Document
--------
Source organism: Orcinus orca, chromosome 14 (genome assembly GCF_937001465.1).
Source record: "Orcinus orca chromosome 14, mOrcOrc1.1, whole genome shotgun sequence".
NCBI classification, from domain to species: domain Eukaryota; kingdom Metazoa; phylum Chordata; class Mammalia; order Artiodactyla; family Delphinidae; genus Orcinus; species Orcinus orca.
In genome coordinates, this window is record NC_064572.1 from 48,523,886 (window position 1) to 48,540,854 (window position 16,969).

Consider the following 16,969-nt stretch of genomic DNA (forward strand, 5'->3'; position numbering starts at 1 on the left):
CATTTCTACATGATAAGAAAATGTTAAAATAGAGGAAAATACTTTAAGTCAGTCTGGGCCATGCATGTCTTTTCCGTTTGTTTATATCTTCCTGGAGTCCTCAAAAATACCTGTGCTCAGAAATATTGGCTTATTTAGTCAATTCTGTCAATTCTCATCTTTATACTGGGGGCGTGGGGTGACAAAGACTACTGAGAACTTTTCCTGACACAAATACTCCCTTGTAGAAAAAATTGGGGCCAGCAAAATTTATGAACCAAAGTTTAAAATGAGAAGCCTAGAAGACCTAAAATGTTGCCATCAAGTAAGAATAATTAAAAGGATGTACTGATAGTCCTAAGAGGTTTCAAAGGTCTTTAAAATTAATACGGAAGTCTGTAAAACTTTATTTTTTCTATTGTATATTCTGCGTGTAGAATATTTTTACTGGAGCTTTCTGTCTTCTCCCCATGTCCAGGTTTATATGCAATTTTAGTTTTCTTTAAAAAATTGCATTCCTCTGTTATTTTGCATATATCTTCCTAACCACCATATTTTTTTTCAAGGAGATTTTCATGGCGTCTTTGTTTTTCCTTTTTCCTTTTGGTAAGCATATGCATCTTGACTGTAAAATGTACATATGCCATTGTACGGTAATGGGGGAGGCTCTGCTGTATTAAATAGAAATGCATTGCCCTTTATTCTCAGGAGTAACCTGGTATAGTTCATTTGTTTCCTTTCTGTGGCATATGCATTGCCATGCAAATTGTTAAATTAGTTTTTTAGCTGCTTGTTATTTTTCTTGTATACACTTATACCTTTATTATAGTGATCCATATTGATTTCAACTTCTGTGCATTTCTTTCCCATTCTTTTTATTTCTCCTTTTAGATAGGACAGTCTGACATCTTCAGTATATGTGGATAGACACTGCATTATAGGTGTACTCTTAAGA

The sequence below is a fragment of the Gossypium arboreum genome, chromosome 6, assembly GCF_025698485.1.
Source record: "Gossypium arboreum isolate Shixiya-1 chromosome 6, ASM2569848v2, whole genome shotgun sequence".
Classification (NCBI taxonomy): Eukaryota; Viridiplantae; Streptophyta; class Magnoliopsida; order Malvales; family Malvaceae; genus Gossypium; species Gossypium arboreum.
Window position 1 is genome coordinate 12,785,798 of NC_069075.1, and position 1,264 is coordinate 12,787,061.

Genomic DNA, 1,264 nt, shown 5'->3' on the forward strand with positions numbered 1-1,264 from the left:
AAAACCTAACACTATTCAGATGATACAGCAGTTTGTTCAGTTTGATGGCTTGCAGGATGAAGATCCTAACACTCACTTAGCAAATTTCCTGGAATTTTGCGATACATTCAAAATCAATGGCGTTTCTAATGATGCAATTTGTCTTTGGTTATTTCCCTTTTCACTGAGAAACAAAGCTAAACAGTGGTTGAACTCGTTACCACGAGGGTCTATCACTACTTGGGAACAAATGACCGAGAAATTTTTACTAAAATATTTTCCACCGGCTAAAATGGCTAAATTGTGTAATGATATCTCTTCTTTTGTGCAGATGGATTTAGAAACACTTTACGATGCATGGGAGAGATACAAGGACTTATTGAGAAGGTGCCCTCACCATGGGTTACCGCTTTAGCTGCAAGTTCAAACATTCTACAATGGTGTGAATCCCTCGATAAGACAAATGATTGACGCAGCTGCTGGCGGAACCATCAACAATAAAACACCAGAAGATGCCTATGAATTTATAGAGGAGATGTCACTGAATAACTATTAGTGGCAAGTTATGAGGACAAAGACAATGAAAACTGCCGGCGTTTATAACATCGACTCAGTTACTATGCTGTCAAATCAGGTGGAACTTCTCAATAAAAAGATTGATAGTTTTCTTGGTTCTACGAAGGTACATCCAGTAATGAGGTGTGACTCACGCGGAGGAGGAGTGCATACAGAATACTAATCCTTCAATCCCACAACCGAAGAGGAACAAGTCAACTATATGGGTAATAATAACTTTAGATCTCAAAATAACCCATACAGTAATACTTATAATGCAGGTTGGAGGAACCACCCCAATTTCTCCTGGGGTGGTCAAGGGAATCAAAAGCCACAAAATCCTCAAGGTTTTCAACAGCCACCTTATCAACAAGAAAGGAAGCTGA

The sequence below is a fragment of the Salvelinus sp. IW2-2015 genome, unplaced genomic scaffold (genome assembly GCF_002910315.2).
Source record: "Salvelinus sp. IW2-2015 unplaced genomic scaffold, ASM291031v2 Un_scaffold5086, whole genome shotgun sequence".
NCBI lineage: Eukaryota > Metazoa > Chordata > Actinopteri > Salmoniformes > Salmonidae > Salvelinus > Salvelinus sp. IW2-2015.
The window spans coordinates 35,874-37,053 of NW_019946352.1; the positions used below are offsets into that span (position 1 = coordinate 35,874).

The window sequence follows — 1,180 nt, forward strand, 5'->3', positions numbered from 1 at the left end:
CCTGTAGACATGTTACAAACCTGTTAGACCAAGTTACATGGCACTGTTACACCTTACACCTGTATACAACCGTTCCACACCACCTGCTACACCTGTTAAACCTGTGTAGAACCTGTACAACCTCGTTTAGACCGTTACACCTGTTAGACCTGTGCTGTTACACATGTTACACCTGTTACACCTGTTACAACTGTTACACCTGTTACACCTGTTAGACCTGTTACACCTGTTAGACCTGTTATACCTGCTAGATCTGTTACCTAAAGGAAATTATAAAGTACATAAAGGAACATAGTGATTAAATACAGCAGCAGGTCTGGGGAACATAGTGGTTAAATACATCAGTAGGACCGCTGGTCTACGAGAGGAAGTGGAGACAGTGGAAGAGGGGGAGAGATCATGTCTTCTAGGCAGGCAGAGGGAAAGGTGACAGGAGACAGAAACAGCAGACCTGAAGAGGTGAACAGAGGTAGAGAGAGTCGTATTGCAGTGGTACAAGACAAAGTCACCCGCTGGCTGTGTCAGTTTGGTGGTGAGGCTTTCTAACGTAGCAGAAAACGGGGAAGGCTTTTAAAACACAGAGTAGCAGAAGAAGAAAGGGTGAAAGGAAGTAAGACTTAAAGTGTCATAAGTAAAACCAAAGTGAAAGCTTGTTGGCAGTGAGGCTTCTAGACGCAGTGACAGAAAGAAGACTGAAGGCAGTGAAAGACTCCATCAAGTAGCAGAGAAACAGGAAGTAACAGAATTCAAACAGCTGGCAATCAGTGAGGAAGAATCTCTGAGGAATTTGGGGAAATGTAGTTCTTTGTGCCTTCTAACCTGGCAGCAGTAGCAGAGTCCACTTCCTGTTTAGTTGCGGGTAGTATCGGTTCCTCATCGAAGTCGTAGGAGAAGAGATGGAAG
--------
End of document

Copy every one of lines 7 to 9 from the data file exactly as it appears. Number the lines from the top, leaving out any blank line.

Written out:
The sequence below is a fragment of the Gossypium arboreum genome, chromosome 6, assembly GCF_025698485.1.
Source record: "Gossypium arboreum isolate Shixiya-1 chromosome 6, ASM2569848v2, whole genome shotgun sequence".
Classification (NCBI taxonomy): Eukaryota; Viridiplantae; Streptophyta; class Magnoliopsida; order Malvales; family Malvaceae; genus Gossypium; species Gossypium arboreum.